Sustainable Training-Model Development Based on Analysis of Disaster Medicine Training
Shoichi Ohta*1, Munekazu Takeda*2, Ryo Sasaki*3, Hirotaka Uesugi*1, Hironobu Kamagata*1, Kentaro Kawai*1, Satomi Kuroshima*4, Michie Kawashima*5, Masaki Onishi*6, and Ikushi Yoda*6
*1Department of Emergency and Critical Care Medicine, Tokyo Medical University
6-7-1 Nishishinjuku, Shinjuku-ku, Tokyo 160-0023, Japan
*2Tokyo Women's Medical University, Tokyo, Japan
*3Center Hospital of the National Center for Global Health and Medicine, Tokyo, Japan
*4Japan Society for the Promotion of Science / Chiba University, Chiba, Japan
*5Kansai Gaidai College, Osaka, Japan
*6National Institute of Advanced Industrial Science and Technology (AIST), Ibaraki, Japan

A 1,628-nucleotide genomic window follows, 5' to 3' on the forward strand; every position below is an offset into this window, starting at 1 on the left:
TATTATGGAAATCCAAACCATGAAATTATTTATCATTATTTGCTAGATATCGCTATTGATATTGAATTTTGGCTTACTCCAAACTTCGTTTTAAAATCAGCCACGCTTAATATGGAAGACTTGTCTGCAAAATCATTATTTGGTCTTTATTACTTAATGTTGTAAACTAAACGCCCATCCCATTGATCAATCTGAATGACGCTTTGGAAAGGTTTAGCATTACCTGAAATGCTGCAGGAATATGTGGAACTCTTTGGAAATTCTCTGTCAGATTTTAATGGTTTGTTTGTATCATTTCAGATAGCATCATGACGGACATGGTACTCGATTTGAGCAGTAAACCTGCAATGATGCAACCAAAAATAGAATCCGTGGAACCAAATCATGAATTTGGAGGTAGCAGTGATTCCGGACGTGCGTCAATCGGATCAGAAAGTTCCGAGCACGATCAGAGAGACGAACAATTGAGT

In the Shinjuku Station West Exit Medical Relief Training, a disaster medical (triage) training that includes ordinary citizens as well as medical professionals has been conducted on a continual basis. However, updating and improving the training contents and maintaining the participants’ interest levels were challenged because there were no baseline evaluations on post-training accomplishments. The purpose of this study is to develop a training model which facilitate updates to the training contents in a sustainable manner and increase the number of participants by raising satisfaction levels. Peer evaluations and self-evaluations were introduced into the training framework to develop a training model that can be sustainably improved using scientific evaluation methods. The term “scientific” refers to introducing scientific methods to analyze training drills to increase the quantitative measurement of the participants’ post-training evaluations. This paper reports on the results of the actual implementation of the training model.
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